Critics of jus ad vim—besides objecting that it is fundamentally redundant as an independent ethical framework7—have concentrated on what Brunstetter calls the “permissiveness critique.” The permissiveness critique is underpinned by the worry that introducing a third set of rules besides those that govern the law enforcement and just war paradigms could be taken to justify the resort to armed force more easily. In other words, a theory of jus ad vim, in the eyes of its critics, lowers the threshold of last resort for employing force in a morally troublesome way.8 In fairness to Brunstetter, he develops jus ad vim in part as a response to what he sees as the abuses of limited force by the Obama administration, proposing a framework for such action that is meant to “avoid being lured to the dark side of militarism” (pp. 19–20). Critics, however, fear that because limited force appears more compartmentalized and therefore containable, it may encourage greater profligacy on the part of states in respect to the recourse to arms. In the context of armed drones, oftentimes the preferred means to unleash limited force, some have worried about a regime of perpetual force, or vis perpetua, that loses sight of the goal of any just war; namely, to facilitate a just peace.9

 

On the “Cosmetic Prettification” of War

 

As indicated above, Moyn’s Humane concentrates on the development of what today is known as international humanitarian law, and while his focus is on the legal, it is of course true that ethical considerations have been a major driving force in the codification of this body of law. Moyn’s main argument is that the attempt to ease the human suffering caused by armed conflict has contributed to the acceptance of war as an inevitable aspect of human interaction. In other words, the humanization of war has come at a cost; regulating its conduct, and thus restraining its horrors, has moved the higher-level goal of abolishing war to the background. As he puts it succinctly: “We fight war crimes but have forgotten the crime of war” (p. 10).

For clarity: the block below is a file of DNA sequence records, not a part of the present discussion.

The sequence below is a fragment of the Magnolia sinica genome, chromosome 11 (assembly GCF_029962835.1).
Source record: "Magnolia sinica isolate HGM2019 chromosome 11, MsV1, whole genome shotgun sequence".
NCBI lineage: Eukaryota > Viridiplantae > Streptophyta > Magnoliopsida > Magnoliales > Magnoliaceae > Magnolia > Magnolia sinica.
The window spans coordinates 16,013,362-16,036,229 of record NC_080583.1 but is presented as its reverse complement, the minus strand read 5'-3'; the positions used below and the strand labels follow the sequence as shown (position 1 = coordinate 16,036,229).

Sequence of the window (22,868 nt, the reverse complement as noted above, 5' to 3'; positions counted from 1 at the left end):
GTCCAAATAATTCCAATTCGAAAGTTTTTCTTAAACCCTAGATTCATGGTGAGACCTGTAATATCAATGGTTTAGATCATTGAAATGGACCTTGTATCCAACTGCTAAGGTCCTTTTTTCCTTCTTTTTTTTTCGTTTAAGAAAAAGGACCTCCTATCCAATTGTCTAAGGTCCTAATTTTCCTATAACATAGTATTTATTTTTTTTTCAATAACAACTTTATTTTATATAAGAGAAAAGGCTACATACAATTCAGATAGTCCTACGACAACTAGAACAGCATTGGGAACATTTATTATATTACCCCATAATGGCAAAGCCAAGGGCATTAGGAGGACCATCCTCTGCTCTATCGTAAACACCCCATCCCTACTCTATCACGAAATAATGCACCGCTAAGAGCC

Moyn provides a compelling argument that engages with important historical debates that triggered the development of IHL. For the purpose of this essay, I concentrate on his treatment of the U.S. post-9/11 military conduct, as it relates directly to Brunstetter’s jus ad vim argument. While Moyn argues that its origins were already present in the George W. Bush administration, he identifies a dual expansion and humanization of war as an “ominous trademark” of the Obama presidency (p. 270). In short, the Obama administration made the case that the expanded use of limited force, such as drone strikes and commando operations, was not only legal but also more ethical compared to the large-scale wars of the Bush era because the more calibrated uses of force it employed allowed for full compliance with IHL. By limiting itself to minor kinetic force that would only be unleashed after rigorous collateral damage estimates enabled by drone technology, the administration claimed to achieve an unprecedented compliance with the jus in bello principles of military necessity, distinction, proportionality, and humanity. In fact, the administration decided to be more strict than IHL in certain aspects of its targeting policy and integrated elements of the more restrictive IHRL, a move Moyn labels “cosmetic prettification” (p. 294). When using this term, Moyn is referring to President Obama’s requirement that “before any strike is taken, there must be near-certainty that no civilians will be killed or injured.”10 This requirement went beyond the demands of IHL, which accepts that legitimate military operations may cause unintended harm to civilians. At first look, making IHL more restrictive by supplementing it with elements taken from IHRL may seem morally advantageous. For Moyn, however, the Obama administration’s claim of having humanized war further by introducing the hitherto strictest targeting standard functioned as a fig leave used to cover a questionable expansion of the U.S. military footprint around the world.

Crucially, Moyn argues that the administration’s justification succeeded in the sense that many critics, under the impression that war had been sufficiently humanized, stopped questioning the waging of the “forever war” as such. Moyn does not suggest that humanitarian organizations, such as Human Rights Watch or Amnesty International, no longer criticized the Obama administration’s military conduct. However, in a striking contrast to earlier humanitarians (and to their own activism), these groups, convinced that their calls for more humane war were being answered, no longer concentrated their advocacy on the higher-level goal of abolishing war in the first place. As Moyn demonstrates, the Obama administration’s argument has continued to shape public debate and its approach has been continued by the Trump and Biden administrations.11 It is worth noting that Brunstetter largely agrees with this aspect of Moyn’s critique, which is why his new framework seeks to address what he sees as the excesses of the Obama administration’s use of limited force.